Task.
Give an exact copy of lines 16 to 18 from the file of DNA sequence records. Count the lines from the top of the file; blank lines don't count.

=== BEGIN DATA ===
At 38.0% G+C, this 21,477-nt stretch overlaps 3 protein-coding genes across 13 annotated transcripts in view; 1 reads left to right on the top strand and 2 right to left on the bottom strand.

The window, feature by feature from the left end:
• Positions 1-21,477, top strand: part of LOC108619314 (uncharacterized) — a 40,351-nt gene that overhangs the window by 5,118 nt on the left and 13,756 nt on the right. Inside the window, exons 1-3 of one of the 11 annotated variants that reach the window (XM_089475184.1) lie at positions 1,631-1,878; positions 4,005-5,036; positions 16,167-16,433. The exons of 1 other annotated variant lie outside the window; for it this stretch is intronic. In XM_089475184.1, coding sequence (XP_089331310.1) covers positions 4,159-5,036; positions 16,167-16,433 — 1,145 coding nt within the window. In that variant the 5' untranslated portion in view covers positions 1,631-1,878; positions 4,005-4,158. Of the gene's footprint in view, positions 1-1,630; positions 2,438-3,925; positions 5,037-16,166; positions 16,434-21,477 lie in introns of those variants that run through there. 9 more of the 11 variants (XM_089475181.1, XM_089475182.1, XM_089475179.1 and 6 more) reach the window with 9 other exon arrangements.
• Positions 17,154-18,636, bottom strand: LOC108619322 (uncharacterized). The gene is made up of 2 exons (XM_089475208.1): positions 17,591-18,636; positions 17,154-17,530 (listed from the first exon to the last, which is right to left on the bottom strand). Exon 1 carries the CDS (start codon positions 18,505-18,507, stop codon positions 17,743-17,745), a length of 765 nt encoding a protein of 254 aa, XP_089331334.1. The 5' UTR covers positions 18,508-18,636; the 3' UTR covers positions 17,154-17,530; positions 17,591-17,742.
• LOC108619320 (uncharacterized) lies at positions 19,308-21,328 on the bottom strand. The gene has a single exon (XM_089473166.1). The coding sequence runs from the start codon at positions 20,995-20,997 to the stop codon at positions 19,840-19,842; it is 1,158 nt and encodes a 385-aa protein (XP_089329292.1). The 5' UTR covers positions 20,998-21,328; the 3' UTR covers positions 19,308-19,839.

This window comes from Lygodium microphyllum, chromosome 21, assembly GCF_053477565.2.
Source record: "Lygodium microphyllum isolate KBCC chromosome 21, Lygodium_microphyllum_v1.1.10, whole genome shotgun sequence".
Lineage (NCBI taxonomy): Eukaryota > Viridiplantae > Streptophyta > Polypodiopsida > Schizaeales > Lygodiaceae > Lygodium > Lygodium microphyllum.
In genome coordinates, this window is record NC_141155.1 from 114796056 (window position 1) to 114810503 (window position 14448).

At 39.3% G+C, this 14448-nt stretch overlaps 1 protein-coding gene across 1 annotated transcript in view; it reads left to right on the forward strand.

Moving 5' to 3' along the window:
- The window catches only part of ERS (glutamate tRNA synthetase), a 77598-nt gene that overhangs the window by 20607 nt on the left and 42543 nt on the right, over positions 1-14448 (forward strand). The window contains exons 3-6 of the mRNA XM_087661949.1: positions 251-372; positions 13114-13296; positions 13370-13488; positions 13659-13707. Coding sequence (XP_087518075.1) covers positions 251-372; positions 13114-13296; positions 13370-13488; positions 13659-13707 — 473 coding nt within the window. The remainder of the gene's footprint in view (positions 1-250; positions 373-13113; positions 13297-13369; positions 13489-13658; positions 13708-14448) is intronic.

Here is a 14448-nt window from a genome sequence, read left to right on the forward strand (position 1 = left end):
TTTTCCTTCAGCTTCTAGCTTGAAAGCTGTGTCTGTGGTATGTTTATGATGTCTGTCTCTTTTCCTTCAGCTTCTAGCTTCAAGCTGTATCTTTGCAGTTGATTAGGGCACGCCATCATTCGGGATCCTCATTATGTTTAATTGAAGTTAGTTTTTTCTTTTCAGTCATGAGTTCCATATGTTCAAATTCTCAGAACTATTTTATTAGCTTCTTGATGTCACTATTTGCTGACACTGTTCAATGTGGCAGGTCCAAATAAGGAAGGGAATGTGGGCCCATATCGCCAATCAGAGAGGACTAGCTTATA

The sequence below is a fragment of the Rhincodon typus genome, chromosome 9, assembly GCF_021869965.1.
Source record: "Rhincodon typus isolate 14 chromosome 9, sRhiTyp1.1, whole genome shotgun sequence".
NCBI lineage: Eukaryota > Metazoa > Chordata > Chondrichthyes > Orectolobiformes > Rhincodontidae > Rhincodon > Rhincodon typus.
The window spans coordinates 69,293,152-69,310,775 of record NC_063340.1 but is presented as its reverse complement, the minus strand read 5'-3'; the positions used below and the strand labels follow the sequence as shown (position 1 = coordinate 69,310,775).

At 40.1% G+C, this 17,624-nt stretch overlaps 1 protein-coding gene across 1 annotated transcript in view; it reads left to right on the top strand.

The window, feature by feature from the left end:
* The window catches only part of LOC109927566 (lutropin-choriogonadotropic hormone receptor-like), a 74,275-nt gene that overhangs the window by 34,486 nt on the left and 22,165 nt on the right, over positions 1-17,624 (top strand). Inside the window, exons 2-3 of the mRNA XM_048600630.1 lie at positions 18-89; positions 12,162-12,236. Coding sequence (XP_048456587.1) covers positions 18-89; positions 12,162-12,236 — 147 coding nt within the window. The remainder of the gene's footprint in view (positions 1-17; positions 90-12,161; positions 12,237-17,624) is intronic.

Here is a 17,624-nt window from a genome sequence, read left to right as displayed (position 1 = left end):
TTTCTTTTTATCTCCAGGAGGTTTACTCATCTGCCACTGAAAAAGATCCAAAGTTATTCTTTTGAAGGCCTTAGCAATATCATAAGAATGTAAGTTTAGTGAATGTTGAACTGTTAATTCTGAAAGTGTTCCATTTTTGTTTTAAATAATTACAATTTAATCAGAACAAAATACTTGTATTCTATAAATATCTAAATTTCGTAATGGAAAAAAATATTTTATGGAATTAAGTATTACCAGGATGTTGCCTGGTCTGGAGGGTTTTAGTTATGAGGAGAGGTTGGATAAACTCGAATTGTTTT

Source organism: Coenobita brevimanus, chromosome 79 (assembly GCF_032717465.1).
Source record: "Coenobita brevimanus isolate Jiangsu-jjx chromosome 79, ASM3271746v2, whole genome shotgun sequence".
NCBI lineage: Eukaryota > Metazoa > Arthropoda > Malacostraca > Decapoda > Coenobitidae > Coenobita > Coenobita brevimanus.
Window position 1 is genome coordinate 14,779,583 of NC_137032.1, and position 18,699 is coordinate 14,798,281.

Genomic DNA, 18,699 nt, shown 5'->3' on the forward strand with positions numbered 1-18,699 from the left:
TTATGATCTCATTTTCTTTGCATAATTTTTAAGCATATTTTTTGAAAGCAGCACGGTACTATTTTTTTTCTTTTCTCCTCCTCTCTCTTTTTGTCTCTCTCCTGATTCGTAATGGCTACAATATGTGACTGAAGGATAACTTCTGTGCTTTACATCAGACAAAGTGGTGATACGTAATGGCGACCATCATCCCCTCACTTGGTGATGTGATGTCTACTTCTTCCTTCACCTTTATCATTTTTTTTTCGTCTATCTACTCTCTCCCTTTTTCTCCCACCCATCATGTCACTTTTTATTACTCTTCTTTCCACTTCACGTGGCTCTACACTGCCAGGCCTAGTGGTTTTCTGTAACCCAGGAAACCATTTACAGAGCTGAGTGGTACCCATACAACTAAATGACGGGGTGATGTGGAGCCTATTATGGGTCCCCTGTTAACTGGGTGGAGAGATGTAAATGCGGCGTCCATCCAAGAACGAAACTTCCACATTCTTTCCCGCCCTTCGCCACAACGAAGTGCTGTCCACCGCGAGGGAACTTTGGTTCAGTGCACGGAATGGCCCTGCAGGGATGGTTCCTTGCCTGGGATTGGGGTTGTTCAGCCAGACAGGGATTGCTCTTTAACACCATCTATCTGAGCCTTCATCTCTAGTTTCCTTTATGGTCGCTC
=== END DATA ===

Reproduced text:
Source record: "Rhincodon typus isolate 14 chromosome 9, sRhiTyp1.1, whole genome shotgun sequence".
NCBI lineage: Eukaryota > Metazoa > Chordata > Chondrichthyes > Orectolobiformes > Rhincodontidae > Rhincodon > Rhincodon typus.
The window spans coordinates 69,293,152-69,310,775 of record NC_063340.1 but is presented as its reverse complement, the minus strand read 5'-3'; the positions used below and the strand labels follow the sequence as shown (position 1 = coordinate 69,310,775).